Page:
How Important Are Church Buildings?

There is a good conversation going on over at The Gospel Coalition blog. So far, there are four entries:

  • Should Churches Spend Money on Nice Buildings? — The series opens quoting David Platt, who argued in Radical Together that churches misuse God’s resources when they invest in buildings.
  • Reforming Church Architecture — David Gobel looks at the history of the Church’s views on architecture, and argues for a balanced view of the importance of seeing the Church as a body of believers rather than a building, while also recognizing that art and beauty do matter. This is something I’d never considered until recently, when I read about the importance of church architecture in Culture Making by Andy Crouch.
  • We Want to Stay Light and Mobile, Flexible and Ready — J.D. Greear agrees that architecture is important, but believes that modern times call for modern architecture and the ability to make use of other modern spaces. This is in contrast to the view of the Reformation (and of the previous article), where architecture assumes an objective standard of beauty and is designed to focus our worship on a transcendent and beautiful Creator.
  • Buildings Matter Because People Matter — Matthew Lee Anderson’s article looks more at the pragmatic concerns of buildings. Our physical environment affect us in subtle ways, and while architecture is far from the most important component of our worship, it is not irrelevant.

One example of a congregation that put a lot of thought into the architecture of a recently-constructed church building is R.C. Sproul’s church, St. Andrew’s (pictured at the top of this post). You can read about their building here.

My own opinion on this matter is still relatively unformed. Like I said, I hadn’t given it much thought one way or another. I see merit in all four of these arguments. My cop out answer is that this falls under Christian liberty, and that there is no one way that is right for everyone. Still, it’s good to consider stuff like this. What do you think?

4 comments on “How Important Are Church Buildings?

  1. Christie says:

    I tend to line up with Crouch on this one. Those leanings also make me think the principles apply to other buildings as well, such as schools. I think a school’s building should speak to the type of activity that goes on inside. If we believe learning is a high and lofty, serious, and glorious endeavor, then our architecture should help communicate that, when at all possible. Just a thought as we look towards the future at HRA. 🙂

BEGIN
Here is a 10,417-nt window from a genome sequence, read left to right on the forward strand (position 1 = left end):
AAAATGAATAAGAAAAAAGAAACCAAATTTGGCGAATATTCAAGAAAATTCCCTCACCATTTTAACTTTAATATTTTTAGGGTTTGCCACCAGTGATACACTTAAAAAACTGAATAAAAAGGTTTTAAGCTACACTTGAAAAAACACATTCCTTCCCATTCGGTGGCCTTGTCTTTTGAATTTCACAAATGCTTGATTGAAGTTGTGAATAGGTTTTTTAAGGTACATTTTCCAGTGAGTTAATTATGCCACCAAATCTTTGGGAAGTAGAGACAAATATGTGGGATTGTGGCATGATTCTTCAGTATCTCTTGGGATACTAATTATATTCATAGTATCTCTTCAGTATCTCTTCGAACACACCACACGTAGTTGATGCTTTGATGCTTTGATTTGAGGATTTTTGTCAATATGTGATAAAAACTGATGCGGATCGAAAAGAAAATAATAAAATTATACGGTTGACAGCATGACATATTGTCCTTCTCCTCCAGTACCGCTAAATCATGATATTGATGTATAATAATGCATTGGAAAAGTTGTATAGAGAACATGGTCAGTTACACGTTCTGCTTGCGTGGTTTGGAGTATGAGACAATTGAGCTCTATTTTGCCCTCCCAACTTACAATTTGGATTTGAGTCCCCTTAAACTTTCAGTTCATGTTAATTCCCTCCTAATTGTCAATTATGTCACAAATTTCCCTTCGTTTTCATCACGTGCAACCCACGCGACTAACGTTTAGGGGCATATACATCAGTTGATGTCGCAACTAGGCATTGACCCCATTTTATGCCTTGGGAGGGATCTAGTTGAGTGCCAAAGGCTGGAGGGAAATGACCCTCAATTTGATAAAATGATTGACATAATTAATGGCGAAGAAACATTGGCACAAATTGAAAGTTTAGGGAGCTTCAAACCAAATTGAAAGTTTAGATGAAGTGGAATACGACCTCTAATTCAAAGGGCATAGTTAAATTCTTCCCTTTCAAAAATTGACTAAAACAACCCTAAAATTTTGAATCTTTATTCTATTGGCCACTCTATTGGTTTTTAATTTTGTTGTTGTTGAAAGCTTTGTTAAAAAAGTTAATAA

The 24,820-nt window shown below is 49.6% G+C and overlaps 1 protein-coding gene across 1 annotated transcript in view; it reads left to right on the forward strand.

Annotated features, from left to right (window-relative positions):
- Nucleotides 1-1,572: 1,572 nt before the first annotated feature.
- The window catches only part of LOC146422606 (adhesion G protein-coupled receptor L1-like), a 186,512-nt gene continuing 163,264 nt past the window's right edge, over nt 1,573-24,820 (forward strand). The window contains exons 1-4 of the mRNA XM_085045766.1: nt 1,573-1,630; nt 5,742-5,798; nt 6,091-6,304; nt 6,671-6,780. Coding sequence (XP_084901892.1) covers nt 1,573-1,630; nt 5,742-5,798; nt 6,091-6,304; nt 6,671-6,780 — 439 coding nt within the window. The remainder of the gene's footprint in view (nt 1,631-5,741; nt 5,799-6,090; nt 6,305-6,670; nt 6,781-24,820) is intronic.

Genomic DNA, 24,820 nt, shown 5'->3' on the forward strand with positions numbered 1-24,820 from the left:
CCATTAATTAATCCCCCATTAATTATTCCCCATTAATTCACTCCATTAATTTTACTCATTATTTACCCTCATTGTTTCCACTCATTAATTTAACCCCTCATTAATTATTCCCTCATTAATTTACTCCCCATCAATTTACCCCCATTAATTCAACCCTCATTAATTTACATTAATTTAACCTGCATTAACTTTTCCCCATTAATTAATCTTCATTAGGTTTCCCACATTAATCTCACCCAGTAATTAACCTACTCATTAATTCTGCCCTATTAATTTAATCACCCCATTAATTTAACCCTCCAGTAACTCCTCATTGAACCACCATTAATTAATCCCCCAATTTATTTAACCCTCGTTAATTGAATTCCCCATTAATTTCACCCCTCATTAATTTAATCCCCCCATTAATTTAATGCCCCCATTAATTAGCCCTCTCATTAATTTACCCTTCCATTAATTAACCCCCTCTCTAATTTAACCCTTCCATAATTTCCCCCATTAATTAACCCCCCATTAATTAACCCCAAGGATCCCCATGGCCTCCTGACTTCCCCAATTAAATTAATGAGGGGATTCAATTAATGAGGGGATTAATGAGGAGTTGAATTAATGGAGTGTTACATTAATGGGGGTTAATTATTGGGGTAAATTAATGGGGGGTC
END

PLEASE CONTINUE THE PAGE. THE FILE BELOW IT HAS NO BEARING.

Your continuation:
2. Adam says:

    It bugs me the way people treat church buildings. No where I go does it EVER occur to me that when I am through with my gum that I should just stick it under a table or seat. Nowhere. Yet, once a month we have to go under all the pews and scrape gum off from under our pews. A lot of gum. And its not just where the kids set either.

  3. John Gardner says:

    Christie: I definitely lean more toward Crouch’s position, but like I said, I haven’t given it a ton of thought yet. Having since read a book about cruciform sanctuaries, I’ll admit to being drawn to the symbolism (not to mention the acoustics… I LOVE playing trumpet in cruciform churches!), though I certainly wouldn’t consider it necessary by any means.

    Adam: The sign only says no food or drink. You don’t see food and drinks left under the pews, do you?

  4. Jason Cohoon says:

    It’s hard to say, I’ve seen churches run down by neglect or stingy people that make me feel sick, and I’ve worshipped in shanty shacks and found it beautiful. I suppose the diff is that the former is the result of people who refused to use their money to build up their church bldg and the others were in a shack because it’s all they could afford. Sort of a “widows mite” sort of thing.

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